Pura Soul Cigars – Pura Soul Barber Pole
Following up the Pura Soul Maduro, up for review today is the Pura Soul Barber Pole in the Robusto vitola by Pura Soul Cigars. Some background from last week’s below:
After 30 years working for some of the largest and well-known cigar companies in the world, Robert Wright founded Pura Soul Cigar with their first release hitting the market in 2013 with their Pura Soul Nicaraguan. Originally under the CLE distribution umbrella, Pura Soul Cigars took over their own distribution in August 2014 shortly after announcing its second release at the July 2014 IPCPR Trade Show of the Pura Soul Honduran. Pura Soul Cigars showed no signs of slowing down in 2015 with two new releases, Pura Soul Maduro and Pura Soul Barber Pole. While no longer being distributed by CLE, the cigars are being made at Christian Eiroa’s Aladino Factory in Danli, Honduras.
The Pura Soul Barber Pole is available in three size, 5 by 50, 6 by 54, and 7 by 64, ranging in price from $11.00 to $12.00. This limited production Honduran puro with an alternating Corojo and Maduro wrapper is sold in 20 count boxes. Robert Wright stated in the press release:
It’s like a marriage that produces the birth of an awesome child. In this case an awesome cigar. The Pura Soul Barber Pole Cigar delivers an awesome smoking experience that will excite the palate.
Samples Provided by Pura Soul Cigar
Size: 5 by 50
Wrapper: Honduran Maduro and Honduran Corojo
Smoke Time: 1 Hour and 25 Minutes
The appearance of both wrappers are consistent in color. With the darker leaf being almost oscuro, while the lighter leaf is a medium brown. The dark leaf is oily and bumpy; the lighter leaf if dry and rough to the touch. From head to foot, the cigar is filled evenly and almost rock solid.
The aroma is very faint on the wrapper consisting of cedar and natural tobacco sweetness. The foot shows some notes of chocolate, raisin, and chili powder. The cap has been applied nicely, with a tiny split that is hardly noticeable. Upon clipping the cap, I find more of the chili powder, rich cedar, and a honey sweetness.
A heavy dosage of black pepper kicks off the Pura Soul Barber Pole, alongside a dry cedar flavor. A spice warmth can be felt around my whole mouth, but especially at the back of my throat, and while the pepper is sharp through the sinuses it is not nearly as overwhelming as I expected. About a half inch in, the spice calms and flavors begin to mesh as a faint sweetness and earthiness arrives on the scene. Smoke is pouring out with the smallest of draws. A light gray ash is formed as the cigar burns with a manageable wave.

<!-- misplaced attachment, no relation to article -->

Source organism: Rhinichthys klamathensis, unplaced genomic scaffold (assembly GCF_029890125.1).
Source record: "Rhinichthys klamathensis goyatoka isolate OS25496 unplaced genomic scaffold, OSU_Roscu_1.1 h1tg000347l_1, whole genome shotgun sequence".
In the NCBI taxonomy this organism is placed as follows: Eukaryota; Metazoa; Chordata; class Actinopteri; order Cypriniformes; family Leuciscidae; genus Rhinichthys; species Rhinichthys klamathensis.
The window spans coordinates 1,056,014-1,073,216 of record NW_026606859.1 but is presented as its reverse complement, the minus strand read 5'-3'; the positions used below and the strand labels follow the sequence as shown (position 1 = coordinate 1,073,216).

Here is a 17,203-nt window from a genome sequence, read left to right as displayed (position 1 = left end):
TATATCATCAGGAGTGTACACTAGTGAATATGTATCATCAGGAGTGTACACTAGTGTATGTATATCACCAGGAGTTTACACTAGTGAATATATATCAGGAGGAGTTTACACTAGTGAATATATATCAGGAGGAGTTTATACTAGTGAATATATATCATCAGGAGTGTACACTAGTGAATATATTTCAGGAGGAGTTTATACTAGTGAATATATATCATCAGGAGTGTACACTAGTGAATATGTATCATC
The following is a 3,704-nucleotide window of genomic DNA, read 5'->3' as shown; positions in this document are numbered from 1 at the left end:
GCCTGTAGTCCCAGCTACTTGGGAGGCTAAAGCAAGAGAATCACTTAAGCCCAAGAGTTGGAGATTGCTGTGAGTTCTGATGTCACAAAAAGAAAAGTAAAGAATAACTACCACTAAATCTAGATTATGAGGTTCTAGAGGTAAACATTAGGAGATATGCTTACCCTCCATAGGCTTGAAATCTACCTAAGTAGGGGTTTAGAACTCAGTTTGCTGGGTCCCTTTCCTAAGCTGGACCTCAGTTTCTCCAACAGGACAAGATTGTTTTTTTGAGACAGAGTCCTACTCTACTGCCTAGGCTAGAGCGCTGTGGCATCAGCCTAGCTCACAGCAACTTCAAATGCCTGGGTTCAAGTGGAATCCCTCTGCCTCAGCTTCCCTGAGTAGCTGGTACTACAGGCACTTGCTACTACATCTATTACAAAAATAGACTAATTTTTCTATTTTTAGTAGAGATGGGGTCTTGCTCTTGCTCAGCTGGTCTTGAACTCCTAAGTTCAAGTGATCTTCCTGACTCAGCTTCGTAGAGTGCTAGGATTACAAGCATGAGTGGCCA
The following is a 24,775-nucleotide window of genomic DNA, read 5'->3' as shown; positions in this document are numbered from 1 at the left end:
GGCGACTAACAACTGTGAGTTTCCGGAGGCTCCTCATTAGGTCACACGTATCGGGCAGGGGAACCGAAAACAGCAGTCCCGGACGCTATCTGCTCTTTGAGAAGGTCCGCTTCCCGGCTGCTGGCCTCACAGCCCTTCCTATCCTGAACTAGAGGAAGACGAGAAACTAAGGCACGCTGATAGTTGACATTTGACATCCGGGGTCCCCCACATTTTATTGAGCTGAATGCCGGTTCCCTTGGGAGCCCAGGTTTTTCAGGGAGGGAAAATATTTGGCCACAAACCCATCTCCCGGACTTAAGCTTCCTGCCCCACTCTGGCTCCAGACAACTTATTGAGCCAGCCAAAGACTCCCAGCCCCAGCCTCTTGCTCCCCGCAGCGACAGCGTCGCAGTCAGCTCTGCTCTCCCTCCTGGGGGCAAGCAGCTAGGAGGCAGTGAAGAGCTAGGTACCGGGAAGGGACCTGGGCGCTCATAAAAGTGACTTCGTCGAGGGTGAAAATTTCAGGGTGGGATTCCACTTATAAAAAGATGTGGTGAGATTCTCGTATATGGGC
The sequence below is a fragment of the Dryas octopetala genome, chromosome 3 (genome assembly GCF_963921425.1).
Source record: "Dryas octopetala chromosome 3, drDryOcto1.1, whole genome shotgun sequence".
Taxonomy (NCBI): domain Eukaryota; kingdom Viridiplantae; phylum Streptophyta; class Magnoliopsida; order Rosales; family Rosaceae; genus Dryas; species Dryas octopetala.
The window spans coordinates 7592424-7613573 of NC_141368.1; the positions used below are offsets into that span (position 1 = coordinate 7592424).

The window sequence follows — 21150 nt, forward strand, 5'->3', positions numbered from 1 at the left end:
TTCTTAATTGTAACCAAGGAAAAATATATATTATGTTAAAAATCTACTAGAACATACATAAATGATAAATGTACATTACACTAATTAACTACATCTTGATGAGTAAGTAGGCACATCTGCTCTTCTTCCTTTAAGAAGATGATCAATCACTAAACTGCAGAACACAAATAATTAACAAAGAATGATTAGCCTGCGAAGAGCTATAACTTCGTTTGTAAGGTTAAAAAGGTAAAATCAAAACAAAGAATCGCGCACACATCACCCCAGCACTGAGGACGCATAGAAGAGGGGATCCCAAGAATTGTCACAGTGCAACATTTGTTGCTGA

As I transition into the second third, I find a similar smoky wood flavor that I picked up on in the Pura Soul Maduro. Pairing with the smoky wood, there is the black pepper, toasted bread notes, earthiness, and cocoa. The cocoa is gaining ground in the profile. The first ash held all the way through the middle of the second third. There was no improvement to the burn through much of the third, but it has now become a thin, razor sharp burn-line.
The Pura Soul Barber Pole is hitting on all cylinders. The cigar has developed to a rich combination of sweet cocoa, smoky wood, and diesel. While the flavors are full when they first arrive, the finish is clean with a light diesel and cocoa that lingers on the finish. The strength of the cigar is finally catching up to me. The even burn was short lived and regressed back to its old ways.
I have only smoked a few barber pole cigars, but I expect that they are not easy to make from the blending to the rolling. Overall, I found the Pura Soul Barber Pole enjoyable, but at times disjointed, specifically in the last third when it became a completely different cigar from the prior two thirds. Even with the drastic change at the end, the flavors were right on. The pepper blast up front may scare the novice away, but a seasoned cigar smoker who has a preference for heavy spice will have no problem handling the spice of this Honduran puro. There were some similarities between the Maduro and the Barber Pole, but the dissimilarities were much more noticeable. The $11 price tag seems like a fair price for this limited production cigar, but for my taste I will be reaching for the $7.65 Pura Soul Maduro robusto.